(Translation.) Should the people, as my hon. friend suggests, pronounce in favour of the building of that navy, let me tell him that I have too much respect for the will of the people not to bow to it, once it has spoken out. I would obey the people, or else I snould respect ny own convictions to the point of bidding adieu to public life and going back to my professional labours.
Besides, in the course of the remarks I am going to make, I shall have the opportunity of replying more fully to the questions he has just asked me. However, I wish it to be well understood that I have such a respect for the will of the Canadian people that I would not hesitate to bow to their decision, and as I said, to withdraw from public life, should it be necessary.
The Bill introduced by the government on the 12th of January provides for the creation of a naval force to be composed of a permanent corps, a reserve force and a volunteer force. Let us review the variations of the naval programme of the government.
The yearly cost, from $3,000,000 rises to S7,157,000, even before we have started building our navy.
In introducing his Bill on the 12th of January, the Prime Minister laid down the naval programme and stated that Canada was going to establish a navy which might cost $15,000,000 and which was to be composed of four Bristols, six destroyers and one Boadicea.
This involves an expenditure of $3,000,000 a year for maintenance.
On the 3rd of February, Sir Wilfrid Lau-rier stated that the expenditure involved in the maintenance of this new fleet would be $4,253,000 a year.
Still another variation. On the 10th of February, Sir Frederick Borden also addresses the House The scheme is extending; a naval college is now wanted.
Here is the third plan: Four Bristols. six destroyers, one Boadicea, one Niobe or Rainbow, one naval college.
Henceforth, we are going to have 12 ships, and according to Sir Frederick Borden the estimated cost is $11,730,000, or a little less than the cost of the seven ships first mentioned. In return the cost of the upkeep, according to Sir Frederick Borden, is only $3,680,000 now, or $600,000 less than the estimated cost of maintenance of the 11 ships of Sir Wilfrid Laurier.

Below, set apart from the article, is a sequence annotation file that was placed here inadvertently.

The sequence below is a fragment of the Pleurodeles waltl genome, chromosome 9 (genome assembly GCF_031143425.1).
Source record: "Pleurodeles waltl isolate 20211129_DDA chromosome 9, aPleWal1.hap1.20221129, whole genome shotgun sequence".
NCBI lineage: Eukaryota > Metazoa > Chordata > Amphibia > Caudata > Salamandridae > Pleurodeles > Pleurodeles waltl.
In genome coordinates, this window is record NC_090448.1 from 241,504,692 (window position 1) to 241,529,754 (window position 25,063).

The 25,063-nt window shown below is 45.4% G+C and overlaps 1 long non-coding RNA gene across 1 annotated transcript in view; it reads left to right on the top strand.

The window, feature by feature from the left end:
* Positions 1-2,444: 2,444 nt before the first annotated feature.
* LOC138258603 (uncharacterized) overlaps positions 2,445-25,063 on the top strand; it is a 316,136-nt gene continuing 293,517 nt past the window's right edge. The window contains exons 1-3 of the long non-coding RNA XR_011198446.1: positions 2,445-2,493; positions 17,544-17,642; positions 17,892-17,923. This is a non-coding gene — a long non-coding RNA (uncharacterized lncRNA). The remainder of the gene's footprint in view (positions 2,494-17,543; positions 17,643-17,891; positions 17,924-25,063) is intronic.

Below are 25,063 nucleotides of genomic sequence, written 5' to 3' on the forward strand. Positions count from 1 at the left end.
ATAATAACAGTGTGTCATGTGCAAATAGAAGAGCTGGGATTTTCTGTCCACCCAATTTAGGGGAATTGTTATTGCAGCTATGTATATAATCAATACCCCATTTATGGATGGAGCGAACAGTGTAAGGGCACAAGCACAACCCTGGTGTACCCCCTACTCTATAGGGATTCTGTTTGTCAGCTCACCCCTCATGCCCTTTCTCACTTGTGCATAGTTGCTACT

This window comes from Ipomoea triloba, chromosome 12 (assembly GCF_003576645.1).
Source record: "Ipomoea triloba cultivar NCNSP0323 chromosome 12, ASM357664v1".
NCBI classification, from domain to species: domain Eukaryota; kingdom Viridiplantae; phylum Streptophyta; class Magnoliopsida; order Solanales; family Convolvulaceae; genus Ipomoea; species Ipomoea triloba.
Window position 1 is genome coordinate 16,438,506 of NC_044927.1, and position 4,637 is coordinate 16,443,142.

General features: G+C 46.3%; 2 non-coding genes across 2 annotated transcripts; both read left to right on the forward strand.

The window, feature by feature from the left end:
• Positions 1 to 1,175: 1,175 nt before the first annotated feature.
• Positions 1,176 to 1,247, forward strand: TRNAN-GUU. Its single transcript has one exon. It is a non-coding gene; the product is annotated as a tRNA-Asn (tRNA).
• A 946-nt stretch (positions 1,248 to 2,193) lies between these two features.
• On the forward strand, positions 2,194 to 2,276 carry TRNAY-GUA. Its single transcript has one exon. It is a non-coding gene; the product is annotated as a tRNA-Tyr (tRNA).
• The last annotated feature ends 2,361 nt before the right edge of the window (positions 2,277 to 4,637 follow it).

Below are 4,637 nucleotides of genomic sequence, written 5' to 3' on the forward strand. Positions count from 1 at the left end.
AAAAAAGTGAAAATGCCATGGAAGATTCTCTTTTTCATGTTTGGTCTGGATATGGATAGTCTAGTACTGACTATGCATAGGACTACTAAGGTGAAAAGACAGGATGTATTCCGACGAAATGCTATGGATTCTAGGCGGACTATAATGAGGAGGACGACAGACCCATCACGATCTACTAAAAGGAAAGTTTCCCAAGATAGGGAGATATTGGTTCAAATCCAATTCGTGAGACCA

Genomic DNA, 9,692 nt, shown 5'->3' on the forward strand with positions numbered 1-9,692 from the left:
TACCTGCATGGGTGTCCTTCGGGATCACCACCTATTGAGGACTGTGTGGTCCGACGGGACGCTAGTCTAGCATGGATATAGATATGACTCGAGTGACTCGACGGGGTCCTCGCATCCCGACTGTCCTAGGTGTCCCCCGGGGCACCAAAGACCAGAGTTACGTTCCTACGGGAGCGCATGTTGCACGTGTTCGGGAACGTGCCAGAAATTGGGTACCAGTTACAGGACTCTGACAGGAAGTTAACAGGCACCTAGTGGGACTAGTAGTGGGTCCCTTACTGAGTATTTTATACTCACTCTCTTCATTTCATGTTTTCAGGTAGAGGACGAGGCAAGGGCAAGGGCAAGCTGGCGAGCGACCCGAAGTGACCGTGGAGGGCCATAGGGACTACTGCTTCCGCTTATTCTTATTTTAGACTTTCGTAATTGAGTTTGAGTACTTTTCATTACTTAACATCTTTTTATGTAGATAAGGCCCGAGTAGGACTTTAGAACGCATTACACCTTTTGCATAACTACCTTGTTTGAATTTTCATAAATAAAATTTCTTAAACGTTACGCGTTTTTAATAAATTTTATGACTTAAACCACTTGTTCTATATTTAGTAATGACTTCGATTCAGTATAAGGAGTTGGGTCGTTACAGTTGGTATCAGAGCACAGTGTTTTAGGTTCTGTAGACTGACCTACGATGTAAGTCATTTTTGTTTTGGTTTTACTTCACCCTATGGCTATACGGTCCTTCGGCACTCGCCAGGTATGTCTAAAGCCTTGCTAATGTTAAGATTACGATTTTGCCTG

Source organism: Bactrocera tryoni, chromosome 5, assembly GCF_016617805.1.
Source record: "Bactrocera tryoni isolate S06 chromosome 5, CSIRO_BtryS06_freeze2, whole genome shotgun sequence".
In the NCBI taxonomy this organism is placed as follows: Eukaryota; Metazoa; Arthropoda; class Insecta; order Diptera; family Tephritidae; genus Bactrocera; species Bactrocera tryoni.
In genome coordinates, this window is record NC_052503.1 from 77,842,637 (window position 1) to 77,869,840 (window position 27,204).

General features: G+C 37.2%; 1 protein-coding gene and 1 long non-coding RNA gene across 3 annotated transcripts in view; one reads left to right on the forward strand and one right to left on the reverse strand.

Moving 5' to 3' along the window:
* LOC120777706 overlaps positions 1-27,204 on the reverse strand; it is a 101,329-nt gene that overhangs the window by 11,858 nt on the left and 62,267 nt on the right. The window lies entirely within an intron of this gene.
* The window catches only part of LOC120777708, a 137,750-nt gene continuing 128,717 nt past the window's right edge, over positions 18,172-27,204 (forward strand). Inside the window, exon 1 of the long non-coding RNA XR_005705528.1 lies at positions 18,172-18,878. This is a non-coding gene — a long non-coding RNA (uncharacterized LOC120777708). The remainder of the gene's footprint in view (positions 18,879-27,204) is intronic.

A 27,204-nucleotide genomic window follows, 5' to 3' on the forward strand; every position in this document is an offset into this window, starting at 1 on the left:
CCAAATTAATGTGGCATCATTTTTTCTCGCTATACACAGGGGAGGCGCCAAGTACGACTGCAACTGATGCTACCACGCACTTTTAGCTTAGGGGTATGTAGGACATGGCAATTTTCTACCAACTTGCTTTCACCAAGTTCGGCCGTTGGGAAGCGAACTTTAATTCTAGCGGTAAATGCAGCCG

This ' Niobe ' which hooks on the last scheme, is a vessel thirteen years old, and out of date, which we have bought from the British Admiralty for the sum of $1,075,000.
Mr. Monk, the member for Jacques Cartier, prevailed upon Sir Frederick Borden to
place on ' Hansard ' a memorandum prepared by Admiral Kingsmill, who is in charge of our new navy, and this memorandum, which the minister tried to conceal from the House, shows the following figures, prepared by Admiral Kingsmill:-
1. Cost of ships.
4 Bristols at $1,885,000 each $ 7,540,000
1 Boadicea 1,750,000
6 destroyers at $400,000 2,400,000
1 Niohe 1,075,000
Everybody admits that 25 per cent must be added for the additional cost of construction in Canada, except for the Niobe, which is already built:-
4 Bristols at $2,350,000 $ 9,400,000
1 Boadicea 2,180,000
6 destroyers at $500,000 3,000,000
1 Nibe 1,075,000
Total cost $15,655,000
The interest at 3 per cent on that expenditure is $468,000 a year. The life or term of service of those ships is but ten years; one-tenth of their cost must be set aside yearly, to provide for their replacement. That sum amounts to $1,500,000.
Admiral Kingsmill, in his memorandum, gives the following approximate cost of the college, battery, barracks, dry docks, &c.:
1 naval college $150,000
Furnishing same and workshops.. .. 50,000
Two houses, captain of college and
director of studies 15,000
Battery for heavy- and light guns.. .. 20,000
Arming same 110,000
Admiralty house for officers of barracks 70,000
Just think of it. Building a college for $150,000 and constructing a dry dock for $100,000. Who ever heard the like?
Let us take those figures, $715,000, and add them to the total cost of the fleet, and that gives us a total of $16,405,000 for construction and maintenance.